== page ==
The growing intensity, and velocity of global interactions requires new approaches to studying the practice of international relations. This course combines theory and case study practice to make sense of an increasingly complex global actor and issue landscape. The course is based on highly interactive and participatory group learning and puts an emphasis on presentation and discussion skills.
Cross-sector partnerships are increasingly becoming mainstream in areas where societal actors detect own boundaries, sense efficiency gains through collaboration, or recognize opportunities behind interdependencies. This course explains the global evolution of partnerships and the manifold types that emerged, it zooms-in on the management of partnerships, and provides guidelines as to when partnerships can and should be utilized. At the heart of the course, study-groups together with the actual partnership managers critically study, analyze, and compare a suite of globally successful partnerships.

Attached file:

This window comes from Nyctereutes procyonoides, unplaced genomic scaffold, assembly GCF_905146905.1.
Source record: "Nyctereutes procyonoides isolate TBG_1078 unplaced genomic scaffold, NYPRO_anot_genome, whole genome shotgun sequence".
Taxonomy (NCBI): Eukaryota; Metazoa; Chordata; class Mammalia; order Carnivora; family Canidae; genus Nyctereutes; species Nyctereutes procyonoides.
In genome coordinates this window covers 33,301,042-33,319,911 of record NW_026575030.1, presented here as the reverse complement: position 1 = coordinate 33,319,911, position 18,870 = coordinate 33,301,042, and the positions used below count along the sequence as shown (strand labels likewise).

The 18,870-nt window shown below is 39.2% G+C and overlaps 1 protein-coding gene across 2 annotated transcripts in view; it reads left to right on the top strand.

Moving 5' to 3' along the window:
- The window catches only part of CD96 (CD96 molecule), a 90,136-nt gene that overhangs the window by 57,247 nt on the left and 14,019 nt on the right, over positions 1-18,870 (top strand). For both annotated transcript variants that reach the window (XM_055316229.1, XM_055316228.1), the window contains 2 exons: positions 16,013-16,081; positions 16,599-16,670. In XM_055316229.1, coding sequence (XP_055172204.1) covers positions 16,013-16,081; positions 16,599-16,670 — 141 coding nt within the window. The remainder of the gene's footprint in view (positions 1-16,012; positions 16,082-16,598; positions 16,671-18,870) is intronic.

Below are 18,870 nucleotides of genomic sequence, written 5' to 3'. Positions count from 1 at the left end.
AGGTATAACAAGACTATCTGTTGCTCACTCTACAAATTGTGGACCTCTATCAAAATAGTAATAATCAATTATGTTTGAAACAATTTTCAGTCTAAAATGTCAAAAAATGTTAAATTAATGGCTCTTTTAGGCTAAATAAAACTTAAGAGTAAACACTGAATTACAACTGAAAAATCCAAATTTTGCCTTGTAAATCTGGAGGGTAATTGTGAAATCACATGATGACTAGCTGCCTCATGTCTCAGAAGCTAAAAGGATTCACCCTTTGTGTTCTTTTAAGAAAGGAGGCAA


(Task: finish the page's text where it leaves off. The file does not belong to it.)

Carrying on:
Increasing interdependence within and between societies inevitably leads to conflicts of interest. A dominant way to overcome these obstacles is the new disciplines of conflict resolution and negotiation. After setting the stage with theories of conflict and cooperation, this course covers structural and dynamic issues of negotiation processes. It combines analytical and practical techniques with discussion of real-world examples from business and political conflicts at international level.